“You’re right to be nervous, Gia, because right now your work on this project hangs in the balance. But I’m sure we’ll be fine as long as you keep your hands off my husband.”
She gasps.
“Otherwise, you’re fired. Understand?” I enunciate each word clearly.
She blinks rapidly, utterly stunned. She cannot believe what I’ve said . I  cannot believe what I’ve just said. But I hold my ground, gazing impassively into her widening brown eyes.
Don’t back down. Don’t back down!  I’ve learned this maddening impassive expression from Christian who does impassive like no one else. I know that renovating the Greys’ main residence is a prestigious project for Gia’s architectur-al firm—a resplendent feather in her cap. She can’t lose this commission. And right now I don’t give a hoot that she’s Elliot’s friend.

This is horrible. Christian bullies Ana, so later Ana bullies Gia. She even uses the same techniques, who’s given to threatening his subordinates. She’s identified with the aggressor.

Now that I have the upper hand, I feel myself relax for the first time since my meeting with Christian this afternoon. I can do this. My inner goddess is celebrating her inner bitch.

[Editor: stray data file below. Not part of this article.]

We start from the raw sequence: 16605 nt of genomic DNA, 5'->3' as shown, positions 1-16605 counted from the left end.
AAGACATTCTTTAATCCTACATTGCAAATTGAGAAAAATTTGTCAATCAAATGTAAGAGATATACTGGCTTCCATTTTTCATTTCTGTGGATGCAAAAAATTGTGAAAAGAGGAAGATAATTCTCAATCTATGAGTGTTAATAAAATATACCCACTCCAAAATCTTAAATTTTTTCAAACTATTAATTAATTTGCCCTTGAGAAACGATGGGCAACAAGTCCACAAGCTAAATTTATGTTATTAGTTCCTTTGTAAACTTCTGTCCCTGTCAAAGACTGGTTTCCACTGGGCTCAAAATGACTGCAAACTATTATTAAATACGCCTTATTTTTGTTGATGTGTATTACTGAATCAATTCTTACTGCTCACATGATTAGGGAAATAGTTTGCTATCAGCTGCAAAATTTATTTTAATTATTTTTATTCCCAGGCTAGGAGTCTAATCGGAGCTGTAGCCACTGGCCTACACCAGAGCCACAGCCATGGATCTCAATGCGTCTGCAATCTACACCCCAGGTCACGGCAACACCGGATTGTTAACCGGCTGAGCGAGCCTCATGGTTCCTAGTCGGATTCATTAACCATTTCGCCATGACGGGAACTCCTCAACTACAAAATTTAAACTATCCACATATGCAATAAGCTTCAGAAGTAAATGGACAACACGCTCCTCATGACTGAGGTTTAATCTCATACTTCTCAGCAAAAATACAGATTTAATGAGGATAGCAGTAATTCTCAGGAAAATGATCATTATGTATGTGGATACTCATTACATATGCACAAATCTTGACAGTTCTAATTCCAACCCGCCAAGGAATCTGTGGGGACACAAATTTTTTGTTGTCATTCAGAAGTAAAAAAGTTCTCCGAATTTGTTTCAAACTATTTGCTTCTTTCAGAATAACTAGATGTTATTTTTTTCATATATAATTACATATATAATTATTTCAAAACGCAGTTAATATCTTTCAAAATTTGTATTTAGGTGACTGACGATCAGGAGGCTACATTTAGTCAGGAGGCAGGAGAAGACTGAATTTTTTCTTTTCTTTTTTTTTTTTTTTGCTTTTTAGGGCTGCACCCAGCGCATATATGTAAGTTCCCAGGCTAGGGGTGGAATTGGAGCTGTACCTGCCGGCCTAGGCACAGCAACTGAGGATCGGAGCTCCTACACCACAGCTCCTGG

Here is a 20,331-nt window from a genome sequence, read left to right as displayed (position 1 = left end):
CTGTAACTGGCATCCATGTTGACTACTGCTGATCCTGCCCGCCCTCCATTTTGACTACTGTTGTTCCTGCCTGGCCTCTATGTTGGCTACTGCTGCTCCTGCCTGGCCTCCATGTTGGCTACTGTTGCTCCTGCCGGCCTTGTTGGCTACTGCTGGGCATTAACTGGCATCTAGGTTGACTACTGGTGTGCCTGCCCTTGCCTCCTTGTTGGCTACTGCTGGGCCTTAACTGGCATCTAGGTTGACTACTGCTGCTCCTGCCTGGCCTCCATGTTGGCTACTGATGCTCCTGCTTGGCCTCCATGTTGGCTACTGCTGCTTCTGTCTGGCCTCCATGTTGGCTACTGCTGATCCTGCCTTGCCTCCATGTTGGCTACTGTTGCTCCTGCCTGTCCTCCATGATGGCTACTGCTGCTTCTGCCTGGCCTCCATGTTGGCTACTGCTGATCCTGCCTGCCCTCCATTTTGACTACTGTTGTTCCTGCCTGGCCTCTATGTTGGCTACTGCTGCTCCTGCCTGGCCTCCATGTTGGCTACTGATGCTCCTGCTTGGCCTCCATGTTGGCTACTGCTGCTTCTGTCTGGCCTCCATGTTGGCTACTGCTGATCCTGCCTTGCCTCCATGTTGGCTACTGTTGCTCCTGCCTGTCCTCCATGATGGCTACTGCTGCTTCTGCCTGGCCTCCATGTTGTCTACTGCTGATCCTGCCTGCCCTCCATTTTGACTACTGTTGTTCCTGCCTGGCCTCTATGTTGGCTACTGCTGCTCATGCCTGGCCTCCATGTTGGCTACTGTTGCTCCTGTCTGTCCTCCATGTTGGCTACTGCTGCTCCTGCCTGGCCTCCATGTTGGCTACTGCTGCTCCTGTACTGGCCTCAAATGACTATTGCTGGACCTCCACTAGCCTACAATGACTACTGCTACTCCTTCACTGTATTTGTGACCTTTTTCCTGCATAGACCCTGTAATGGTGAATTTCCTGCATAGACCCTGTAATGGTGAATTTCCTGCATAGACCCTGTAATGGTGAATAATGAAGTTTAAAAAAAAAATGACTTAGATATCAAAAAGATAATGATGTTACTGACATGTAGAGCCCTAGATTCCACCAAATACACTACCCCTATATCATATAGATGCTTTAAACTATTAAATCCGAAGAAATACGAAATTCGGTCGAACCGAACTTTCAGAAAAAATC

The person I really feel sorry for in this is Gia. She thought she was going to discuss business with her clients at an evening meeting. Instead, she got dragged into a three-hand rewrite of Who’s Afraid of Virginia Woolf? Now her client’s sloppy drunk, deranged wife is threatening her and calling her a slut.

It gets worse. After Christian comes back and Gia gets the hell out of that snake pit, Christian  compliments her.

“Ana, she’s a sexual predator. Not my type at all. How can you be jealous of her? Of anyone? Nothing about her interests me.” When I glance up, he’s gaping at me as if I’ve grown an additional limb. He runs a hand through his hair. “It’s only you, Ana,” he says quietly. “It will only ever be you.”

A “sexual predator” is someone who slips rohypnol into people’s drinks, not someone who may or may not make flirty gestures with clients.

Ana’s problem is not that Christian might be unfaithful to her. It’s that he is so utterly obsessed with her that he’s suffocating her.